Driven by functionality and social context

Essentially, social networks all do the same thing — help people stay in touch with each other. This is driven, in part, by what the network allows its users to do. However, it also depends on the larger cultural context. What is driving people to remain in touch? What aspects of their lives do they wish to share?

Facebook users perform a variety of tasks on the site, including posting photos, emailing friends, associating themselves with brands and arranging for parties and events. The Nasza-Klasa site provides a subset of this functionality, but for different reasons. A substantially higher percentage of the Polish user population is expatriate, living all around the world. These people are seeking out old friends from as far back as elementary school, to catch up and see where they are now. By recognizing the larger context, brand managers can understand how to best engage each specific audience in a relevant dialogue and provide tools to encourage conversations.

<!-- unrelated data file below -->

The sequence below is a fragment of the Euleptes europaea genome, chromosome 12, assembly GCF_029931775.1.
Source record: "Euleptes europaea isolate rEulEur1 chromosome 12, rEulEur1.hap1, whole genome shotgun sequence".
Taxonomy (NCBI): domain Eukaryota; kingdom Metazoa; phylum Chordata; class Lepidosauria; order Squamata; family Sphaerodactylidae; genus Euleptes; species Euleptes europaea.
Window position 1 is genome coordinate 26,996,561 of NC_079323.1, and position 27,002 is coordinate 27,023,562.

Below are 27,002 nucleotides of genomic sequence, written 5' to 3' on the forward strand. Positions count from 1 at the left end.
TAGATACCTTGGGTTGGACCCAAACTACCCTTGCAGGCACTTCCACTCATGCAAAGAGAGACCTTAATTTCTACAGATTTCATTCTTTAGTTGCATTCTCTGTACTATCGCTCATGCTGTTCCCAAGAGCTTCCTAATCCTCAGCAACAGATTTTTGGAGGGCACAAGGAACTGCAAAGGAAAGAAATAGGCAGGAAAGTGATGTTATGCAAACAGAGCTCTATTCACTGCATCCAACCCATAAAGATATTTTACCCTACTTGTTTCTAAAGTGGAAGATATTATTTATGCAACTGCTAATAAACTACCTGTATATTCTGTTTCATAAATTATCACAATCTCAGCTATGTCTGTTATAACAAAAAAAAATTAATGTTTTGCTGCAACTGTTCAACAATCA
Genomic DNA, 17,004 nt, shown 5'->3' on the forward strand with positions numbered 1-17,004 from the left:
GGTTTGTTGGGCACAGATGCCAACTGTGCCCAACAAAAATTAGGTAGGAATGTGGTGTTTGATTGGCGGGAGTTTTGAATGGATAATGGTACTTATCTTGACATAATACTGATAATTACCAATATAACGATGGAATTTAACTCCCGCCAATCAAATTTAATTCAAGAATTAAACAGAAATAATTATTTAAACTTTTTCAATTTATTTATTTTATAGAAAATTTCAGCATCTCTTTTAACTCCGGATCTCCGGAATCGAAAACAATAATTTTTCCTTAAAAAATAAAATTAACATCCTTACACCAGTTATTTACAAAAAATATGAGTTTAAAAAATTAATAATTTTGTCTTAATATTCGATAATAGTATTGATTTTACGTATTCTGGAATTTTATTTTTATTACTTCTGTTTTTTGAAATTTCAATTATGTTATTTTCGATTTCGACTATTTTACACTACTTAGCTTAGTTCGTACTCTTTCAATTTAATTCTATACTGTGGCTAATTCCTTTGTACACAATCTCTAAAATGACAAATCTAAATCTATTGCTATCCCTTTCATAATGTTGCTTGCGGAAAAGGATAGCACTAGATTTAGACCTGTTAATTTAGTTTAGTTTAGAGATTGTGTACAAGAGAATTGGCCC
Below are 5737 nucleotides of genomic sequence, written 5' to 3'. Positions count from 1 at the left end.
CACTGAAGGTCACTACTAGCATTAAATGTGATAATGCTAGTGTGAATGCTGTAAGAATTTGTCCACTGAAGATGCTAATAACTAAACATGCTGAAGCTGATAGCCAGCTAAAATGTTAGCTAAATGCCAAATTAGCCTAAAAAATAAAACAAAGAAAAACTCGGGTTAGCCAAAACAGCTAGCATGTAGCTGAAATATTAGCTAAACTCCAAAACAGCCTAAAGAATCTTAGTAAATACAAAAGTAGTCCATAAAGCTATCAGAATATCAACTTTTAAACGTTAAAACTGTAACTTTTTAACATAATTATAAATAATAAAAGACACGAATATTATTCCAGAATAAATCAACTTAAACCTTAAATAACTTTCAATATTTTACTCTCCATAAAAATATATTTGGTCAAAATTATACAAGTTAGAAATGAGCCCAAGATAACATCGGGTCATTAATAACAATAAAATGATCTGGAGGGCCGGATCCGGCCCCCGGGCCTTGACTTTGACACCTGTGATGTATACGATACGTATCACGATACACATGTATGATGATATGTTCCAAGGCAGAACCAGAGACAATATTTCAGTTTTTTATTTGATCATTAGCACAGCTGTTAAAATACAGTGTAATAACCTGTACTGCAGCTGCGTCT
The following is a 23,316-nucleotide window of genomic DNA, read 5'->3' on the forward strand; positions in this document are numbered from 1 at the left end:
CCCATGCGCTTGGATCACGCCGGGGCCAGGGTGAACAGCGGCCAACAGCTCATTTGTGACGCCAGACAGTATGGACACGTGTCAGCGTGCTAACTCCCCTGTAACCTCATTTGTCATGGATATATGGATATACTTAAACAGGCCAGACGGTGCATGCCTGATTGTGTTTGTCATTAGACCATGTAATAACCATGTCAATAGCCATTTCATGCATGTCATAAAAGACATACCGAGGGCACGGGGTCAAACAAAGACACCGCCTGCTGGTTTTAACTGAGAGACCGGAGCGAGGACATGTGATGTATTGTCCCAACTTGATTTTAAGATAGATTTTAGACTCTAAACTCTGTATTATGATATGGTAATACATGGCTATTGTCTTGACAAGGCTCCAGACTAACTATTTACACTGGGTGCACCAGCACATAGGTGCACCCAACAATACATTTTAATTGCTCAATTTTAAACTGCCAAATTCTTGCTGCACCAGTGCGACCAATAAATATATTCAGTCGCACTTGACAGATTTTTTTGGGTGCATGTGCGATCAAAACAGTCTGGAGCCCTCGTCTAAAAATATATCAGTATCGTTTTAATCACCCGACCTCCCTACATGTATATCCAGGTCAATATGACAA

Different applications, tools, user needs

Ultimately, it’s the social networking application that determines how sophisticated a campaign can be. Facebook provides ample tools for advertisers to create and run their own campaigns, on a self-serve basis. More than just the ability to create a static page, brand managers can also research demographics and target very specific audiences. Despite this great entry point for brands aspiring for social networking greatness, it’s crucial to remember one key cultural point.